Thursday, December 3, 2015

Race Recap: Wolf Hollow Half Marathon 2015

As I shivered in frigid November rain at the start line of the Wolf Hollow Half Marathon in Nashua, New Hampshire, I tried to remind myself, "You do this voluntarily. For fun. You paid someone money to have this experience." The task of running 13.1 miles in 37 degree piercing rain pellets sounded unappealing, even to me. In spite of all this, the memory of a sting on my cheeks and the numbness in my toes pales in comparison to the memory of an idyllic wooded course and friendly, well-organized race. And the winning of a prize didn't hurt.

Steph, who catalyzed my obsession with running by goading me into signing up for my first half marathon two years ago, has been patiently rehabbing a nagging ankle injury. Along with a few fellow running lovers, Steph and I signed up for this race to mark her progress and celebrate her birthday. We then coerced my begrudging (but increasingly speedy!) husband to relay the half marathon with her.

The Course
The Wolf Hollow Half Marathon has been running through Mine Falls Park in Nashua, New Hampshire in late November for each of the past 4 years. I haven't the slightest idea how this race earned it's name, because it certainly doesn't take place near the Wolf Hollow reservation in Ipswich, MA (although I have, in fact, run a race at Wolf Hollow before). Proceeds from the race go to support the local YMCA, which, though a wonderful and important community resource, does not have anything to do with wolves. And, although the race did take place in a park in the woods, to my knowledge there were no wolves on or near the course.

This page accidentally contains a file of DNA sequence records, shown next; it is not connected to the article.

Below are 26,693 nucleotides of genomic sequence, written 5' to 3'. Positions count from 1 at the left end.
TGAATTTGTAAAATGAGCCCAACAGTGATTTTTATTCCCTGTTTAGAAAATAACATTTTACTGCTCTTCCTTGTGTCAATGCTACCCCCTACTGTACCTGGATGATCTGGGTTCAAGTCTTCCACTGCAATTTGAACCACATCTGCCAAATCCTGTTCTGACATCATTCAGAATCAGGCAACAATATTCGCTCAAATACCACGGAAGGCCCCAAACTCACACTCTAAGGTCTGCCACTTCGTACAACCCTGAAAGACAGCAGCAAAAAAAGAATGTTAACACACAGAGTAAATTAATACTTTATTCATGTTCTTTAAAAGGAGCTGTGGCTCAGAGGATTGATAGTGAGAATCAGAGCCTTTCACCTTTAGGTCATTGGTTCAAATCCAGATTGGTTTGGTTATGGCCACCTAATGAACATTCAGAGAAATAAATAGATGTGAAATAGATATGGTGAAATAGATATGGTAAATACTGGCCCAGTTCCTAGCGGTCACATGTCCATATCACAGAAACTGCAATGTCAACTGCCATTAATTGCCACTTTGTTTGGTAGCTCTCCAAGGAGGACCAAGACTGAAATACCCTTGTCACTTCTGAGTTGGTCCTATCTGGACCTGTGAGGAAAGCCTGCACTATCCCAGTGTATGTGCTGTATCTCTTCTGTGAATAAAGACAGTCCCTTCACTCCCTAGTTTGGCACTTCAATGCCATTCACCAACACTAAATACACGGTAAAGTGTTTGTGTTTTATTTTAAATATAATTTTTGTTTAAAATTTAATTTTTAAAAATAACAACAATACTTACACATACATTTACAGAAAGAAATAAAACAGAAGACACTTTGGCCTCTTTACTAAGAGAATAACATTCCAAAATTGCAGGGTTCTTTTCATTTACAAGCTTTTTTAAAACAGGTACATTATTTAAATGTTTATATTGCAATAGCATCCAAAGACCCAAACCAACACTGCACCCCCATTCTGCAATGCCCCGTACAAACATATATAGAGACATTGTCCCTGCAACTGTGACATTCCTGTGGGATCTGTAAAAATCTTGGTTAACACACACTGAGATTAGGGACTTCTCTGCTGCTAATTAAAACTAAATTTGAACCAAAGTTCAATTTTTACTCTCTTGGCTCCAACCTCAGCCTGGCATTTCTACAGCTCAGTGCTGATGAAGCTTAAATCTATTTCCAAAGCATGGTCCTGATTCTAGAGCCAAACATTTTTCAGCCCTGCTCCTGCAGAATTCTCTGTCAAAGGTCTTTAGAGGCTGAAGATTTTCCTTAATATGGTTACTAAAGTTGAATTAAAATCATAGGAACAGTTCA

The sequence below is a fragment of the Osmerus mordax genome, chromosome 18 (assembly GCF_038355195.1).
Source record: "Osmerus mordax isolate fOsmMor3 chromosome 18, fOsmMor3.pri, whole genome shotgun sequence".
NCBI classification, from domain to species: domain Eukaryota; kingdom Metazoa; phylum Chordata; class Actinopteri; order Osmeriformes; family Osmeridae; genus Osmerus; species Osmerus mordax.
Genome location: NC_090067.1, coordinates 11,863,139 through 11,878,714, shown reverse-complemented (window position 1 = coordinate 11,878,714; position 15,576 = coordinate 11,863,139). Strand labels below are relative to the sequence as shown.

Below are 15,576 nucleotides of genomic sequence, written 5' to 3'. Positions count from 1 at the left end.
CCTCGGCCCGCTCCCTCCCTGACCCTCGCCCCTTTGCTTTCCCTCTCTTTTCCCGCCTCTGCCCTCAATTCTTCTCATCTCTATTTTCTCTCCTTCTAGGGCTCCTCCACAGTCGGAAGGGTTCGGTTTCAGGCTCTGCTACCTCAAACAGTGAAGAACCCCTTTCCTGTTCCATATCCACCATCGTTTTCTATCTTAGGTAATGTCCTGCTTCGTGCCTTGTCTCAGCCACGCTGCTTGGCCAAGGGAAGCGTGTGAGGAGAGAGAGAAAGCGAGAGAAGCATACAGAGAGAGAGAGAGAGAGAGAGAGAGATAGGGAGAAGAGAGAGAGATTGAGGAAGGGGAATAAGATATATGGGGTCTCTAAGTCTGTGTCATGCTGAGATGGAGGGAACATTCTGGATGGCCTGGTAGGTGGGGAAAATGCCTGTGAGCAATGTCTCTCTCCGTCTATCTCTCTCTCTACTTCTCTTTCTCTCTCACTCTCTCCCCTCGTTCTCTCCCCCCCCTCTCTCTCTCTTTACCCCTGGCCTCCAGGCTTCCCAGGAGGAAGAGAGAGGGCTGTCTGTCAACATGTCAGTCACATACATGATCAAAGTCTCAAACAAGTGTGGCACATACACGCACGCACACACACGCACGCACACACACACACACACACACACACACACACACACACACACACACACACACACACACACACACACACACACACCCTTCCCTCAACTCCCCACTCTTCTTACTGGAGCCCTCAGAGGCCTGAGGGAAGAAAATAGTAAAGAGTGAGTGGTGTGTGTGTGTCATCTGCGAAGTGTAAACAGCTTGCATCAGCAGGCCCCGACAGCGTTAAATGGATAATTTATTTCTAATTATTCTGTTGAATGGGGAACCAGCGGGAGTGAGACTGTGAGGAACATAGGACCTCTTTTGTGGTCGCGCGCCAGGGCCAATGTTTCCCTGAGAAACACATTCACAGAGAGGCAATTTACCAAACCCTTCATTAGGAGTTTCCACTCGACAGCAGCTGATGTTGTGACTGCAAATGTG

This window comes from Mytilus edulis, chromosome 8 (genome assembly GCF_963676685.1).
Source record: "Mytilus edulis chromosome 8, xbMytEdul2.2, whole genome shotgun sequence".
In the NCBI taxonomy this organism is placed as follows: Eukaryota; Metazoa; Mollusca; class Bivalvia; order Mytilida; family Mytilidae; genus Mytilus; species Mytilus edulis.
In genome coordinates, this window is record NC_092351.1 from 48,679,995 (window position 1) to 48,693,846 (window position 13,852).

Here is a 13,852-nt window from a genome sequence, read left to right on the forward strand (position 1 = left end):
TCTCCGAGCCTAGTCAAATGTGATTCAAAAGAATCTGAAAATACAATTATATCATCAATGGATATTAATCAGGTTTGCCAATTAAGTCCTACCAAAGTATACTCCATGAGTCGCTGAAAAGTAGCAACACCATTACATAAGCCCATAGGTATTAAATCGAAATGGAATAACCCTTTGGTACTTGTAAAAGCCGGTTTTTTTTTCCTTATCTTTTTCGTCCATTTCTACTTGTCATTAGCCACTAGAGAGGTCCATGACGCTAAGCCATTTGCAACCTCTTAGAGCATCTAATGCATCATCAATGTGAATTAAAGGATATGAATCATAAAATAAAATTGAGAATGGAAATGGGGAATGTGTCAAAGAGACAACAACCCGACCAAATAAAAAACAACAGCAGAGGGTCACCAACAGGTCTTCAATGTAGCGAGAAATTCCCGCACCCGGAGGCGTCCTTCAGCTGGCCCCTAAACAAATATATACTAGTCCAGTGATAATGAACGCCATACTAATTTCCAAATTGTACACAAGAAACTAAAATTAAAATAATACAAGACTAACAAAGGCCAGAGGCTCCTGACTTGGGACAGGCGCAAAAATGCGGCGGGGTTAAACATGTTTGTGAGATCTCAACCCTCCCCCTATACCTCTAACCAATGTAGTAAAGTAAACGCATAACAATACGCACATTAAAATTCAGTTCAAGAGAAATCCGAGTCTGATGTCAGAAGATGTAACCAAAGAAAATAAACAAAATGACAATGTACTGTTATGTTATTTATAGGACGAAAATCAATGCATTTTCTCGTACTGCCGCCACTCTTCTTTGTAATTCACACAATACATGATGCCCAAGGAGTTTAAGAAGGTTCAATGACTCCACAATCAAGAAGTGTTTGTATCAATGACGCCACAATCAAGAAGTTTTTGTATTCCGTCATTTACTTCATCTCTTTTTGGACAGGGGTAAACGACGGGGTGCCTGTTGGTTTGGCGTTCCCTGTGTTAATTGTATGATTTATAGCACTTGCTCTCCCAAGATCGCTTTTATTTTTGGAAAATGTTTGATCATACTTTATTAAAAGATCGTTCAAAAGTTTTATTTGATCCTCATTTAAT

The race began at Stellos Stadium and wrapped around the local high school before looping twice through Mine Falls Park via a foot path along the canal. After the second loop, the course returned to finish in the stadium parking lot. The half marathon could be split into a two person relay, with a hand off at the end of the first loop. Even on a miserable, rainy day, the late fall beauty of this park was apparent. I enjoyed the wide, well maintained trails, and only felt unsure of my footing on a very few rocky or leaf covered sections. The course was mostly flat with a few hills toward the end of each wooded loop. There were 7 water stops offering both Gatorade and water and 6 port-a-potties on the course.